Saturday, January 21, 2012

A Dollar Bill

Sometime in September of 1962, my high school English Composition teacher assigned us the task of writing an essay describing an unusual occurrence in our life during the previous summer or spring.  His purpose was no doubt to assess our writing abilities which would indicate the amount of work he was facing during the school year.
Barely old enough to legally drive and living in a relatively quiet area of the country, the Eastern Shore of Maryland, and a relatively quiet area of the century, I could think of nothing unusual or essay-worthy about which to write.  I was a farm boy whose summers were filled with unexciting work, e.g. hoeing, pulling weeds, feeding chickens and cultivating seemingly endless fields of beans and corn.  As any farmer will attest, the results of farming can be anything but dull, given the weather and the economy; however, the work toward that end is exceedingly dull.  Leisure time was filled with easily predictable pursuits, e.g. fishing and swimming in local ponds and horseback riding.
And so, I faced the daunting challenge of recognizing an event in my recent life that warranted treatment in an essay.  I could think of only one pathetically feeble event.  During the summer, while feeding the chickens, I found a dollar bill amidst the litter in the chicken house.  It was a crumpled bill covered in chicken manure and pine shavings, totally unusable in its found state.  In the essay, I described my wonder at finding the bill, the value of which at that time was not insignificant, and the process I went through to clean it and render it useful.  Visions of spending it on three gallons of gas or five cheeseburgers the next time that I was allowed to drive to town made the effort seem worthwhile.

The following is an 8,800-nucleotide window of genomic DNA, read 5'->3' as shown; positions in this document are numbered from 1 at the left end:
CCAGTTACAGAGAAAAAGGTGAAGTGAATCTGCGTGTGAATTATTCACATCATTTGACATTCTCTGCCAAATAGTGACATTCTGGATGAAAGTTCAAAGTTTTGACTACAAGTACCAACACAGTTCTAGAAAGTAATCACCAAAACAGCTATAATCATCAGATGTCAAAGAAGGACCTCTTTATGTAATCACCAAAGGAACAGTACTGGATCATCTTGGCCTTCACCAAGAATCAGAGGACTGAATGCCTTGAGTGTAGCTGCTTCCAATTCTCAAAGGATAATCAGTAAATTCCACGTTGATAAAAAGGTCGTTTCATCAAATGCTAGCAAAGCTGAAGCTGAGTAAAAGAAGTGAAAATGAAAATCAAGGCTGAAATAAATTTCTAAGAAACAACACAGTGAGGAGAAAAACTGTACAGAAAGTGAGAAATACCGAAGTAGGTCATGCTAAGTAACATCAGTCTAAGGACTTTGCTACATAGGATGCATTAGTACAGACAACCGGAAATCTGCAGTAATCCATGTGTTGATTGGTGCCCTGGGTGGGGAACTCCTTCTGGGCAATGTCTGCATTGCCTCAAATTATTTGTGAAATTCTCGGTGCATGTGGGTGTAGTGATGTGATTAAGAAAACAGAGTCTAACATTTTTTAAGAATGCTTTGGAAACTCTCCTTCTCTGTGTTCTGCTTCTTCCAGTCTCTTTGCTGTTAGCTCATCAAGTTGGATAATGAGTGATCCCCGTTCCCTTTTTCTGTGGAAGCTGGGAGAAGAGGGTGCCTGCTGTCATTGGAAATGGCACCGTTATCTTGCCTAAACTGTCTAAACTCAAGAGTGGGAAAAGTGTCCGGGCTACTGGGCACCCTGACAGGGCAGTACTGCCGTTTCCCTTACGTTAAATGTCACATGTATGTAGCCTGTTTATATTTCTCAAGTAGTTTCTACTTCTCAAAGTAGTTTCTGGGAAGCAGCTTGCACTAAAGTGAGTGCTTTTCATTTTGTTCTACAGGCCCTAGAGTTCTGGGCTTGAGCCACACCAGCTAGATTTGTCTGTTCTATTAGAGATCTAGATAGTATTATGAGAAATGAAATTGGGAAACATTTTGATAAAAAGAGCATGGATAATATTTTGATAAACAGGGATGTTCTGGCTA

Although my essay was not exactly a description of an earth-shattering or dramatic, life-altering event, I was horrified when Mr. Bloodsworth chose my essay to read to the class the next day.  He did not divulge the author’s name but, as he stood at the front of the classroom, reading the essay, I began to feel like the main character in a Stephen King short story, years before I heard of the author.  I cringed as I heard the expected snickers and whispers of my classmates who were, for the most part, city-dwellers, sixteen-year-olds who didn’t know a chicken house from a chicken coop or the value of a dollar.  I recall hoping that a fire drill would interrupt the class and terminate my misery.  No such luck!
When he finished reading the essay aloud, still without divulging the author’s name, Mr. Bloodsworth looked around the class, and without his gaze landing on anyone specific, advised the author to pursue writing because the piece showed promising talent.  In spite of the expected condescending reactions of my classmates, I took some enigmatic pride in his advice although, at the time, I was unable to comprehend its significance.
That is one of the events that, remembered decades later, imparted a measure of confidence in me to accept the challenge to write a novel.  And strangely, after starting, I somehow imagined the kernels of several more novels, not to mention several short stories. 

Does anyone else remember similar - or different - experiences in their young life that imparted the drive or confidence to write fiction?


  1. Bill, I can't point to a single event like the one you describe, but as soon as I started writing a blog (which I don't update often enough), a number of people, including complete strangers told me that I should write a book. Now I know that there's a lot more to getting published than that, but it inspires me and gives me confidence as I slog through my first fiction manuscript. So I know how you feel.

    How did you clean that dollar?

    1. Cynthia, you're challenging my memory. That was about a half-century ago! However, I seem to remember scraping off as much as possible with my father's screwdriver and probably took the bill in the house, finishing the scraping with my mother's butter knife. Yeah, I hope she doesn't read this. I'm sure I finished cleaning it at the kitchen sink and I seem to remember thinking that, if I ruined it, I was no worse off. My first - and only - experience with laundering money.